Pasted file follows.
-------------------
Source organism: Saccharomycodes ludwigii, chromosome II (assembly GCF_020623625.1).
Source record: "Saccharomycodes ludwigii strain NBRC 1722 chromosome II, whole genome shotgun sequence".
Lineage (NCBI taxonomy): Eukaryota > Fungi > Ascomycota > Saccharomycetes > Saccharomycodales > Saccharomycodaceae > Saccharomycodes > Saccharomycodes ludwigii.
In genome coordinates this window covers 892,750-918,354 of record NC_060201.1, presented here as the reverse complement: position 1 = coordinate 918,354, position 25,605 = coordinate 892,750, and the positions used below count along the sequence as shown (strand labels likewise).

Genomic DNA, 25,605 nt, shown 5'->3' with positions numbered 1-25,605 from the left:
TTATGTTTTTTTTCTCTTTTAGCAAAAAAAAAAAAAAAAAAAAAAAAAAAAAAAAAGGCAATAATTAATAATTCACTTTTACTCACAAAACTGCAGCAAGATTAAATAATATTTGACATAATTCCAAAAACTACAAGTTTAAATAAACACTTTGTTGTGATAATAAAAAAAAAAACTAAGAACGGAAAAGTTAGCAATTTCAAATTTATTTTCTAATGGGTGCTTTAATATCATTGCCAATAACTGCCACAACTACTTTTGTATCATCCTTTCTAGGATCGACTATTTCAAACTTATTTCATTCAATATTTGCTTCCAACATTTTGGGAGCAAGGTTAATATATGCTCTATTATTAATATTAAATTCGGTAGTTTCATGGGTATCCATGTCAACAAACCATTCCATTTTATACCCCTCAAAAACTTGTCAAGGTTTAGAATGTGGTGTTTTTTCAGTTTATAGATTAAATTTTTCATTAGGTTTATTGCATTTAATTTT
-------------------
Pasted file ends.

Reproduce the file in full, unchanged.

Source organism: Saccharomycodes ludwigii, chromosome II (assembly GCF_020623625.1).
Source record: "Saccharomycodes ludwigii strain NBRC 1722 chromosome II, whole genome shotgun sequence".
Lineage (NCBI taxonomy): Eukaryota > Fungi > Ascomycota > Saccharomycetes > Saccharomycodales > Saccharomycodaceae > Saccharomycodes > Saccharomycodes ludwigii.
In genome coordinates this window covers 892,750-918,354 of record NC_060201.1, presented here as the reverse complement: position 1 = coordinate 918,354, position 25,605 = coordinate 892,750, and the positions used below count along the sequence as shown (strand labels likewise).

Genomic DNA, 25,605 nt, shown 5'->3' with positions numbered 1-25,605 from the left:
TTATGTTTTTTTTCTCTTTTAGCAAAAAAAAAAAAAAAAAAAAAAAAAAAAAAAAAGGCAATAATTAATAATTCACTTTTACTCACAAAACTGCAGCAAGATTAAATAATATTTGACATAATTCCAAAAACTACAAGTTTAAATAAACACTTTGTTGTGATAATAAAAAAAAAAACTAAGAACGGAAAAGTTAGCAATTTCAAATTTATTTTCTAATGGGTGCTTTAATATCATTGCCAATAACTGCCACAACTACTTTTGTATCATCCTTTCTAGGATCGACTATTTCAAACTTATTTCATTCAATATTTGCTTCCAACATTTTGGGAGCAAGGTTAATATATGCTCTATTATTAATATTAAATTCGGTAGTTTCATGGGTATCCATGTCAACAAACCATTCCATTTTATACCCCTCAAAAACTTGTCAAGGTTTAGAATGTGGTGTTTTTTCAGTTTATAGATTAAATTTTTCATTAGGTTTATTGCATTTAATTTT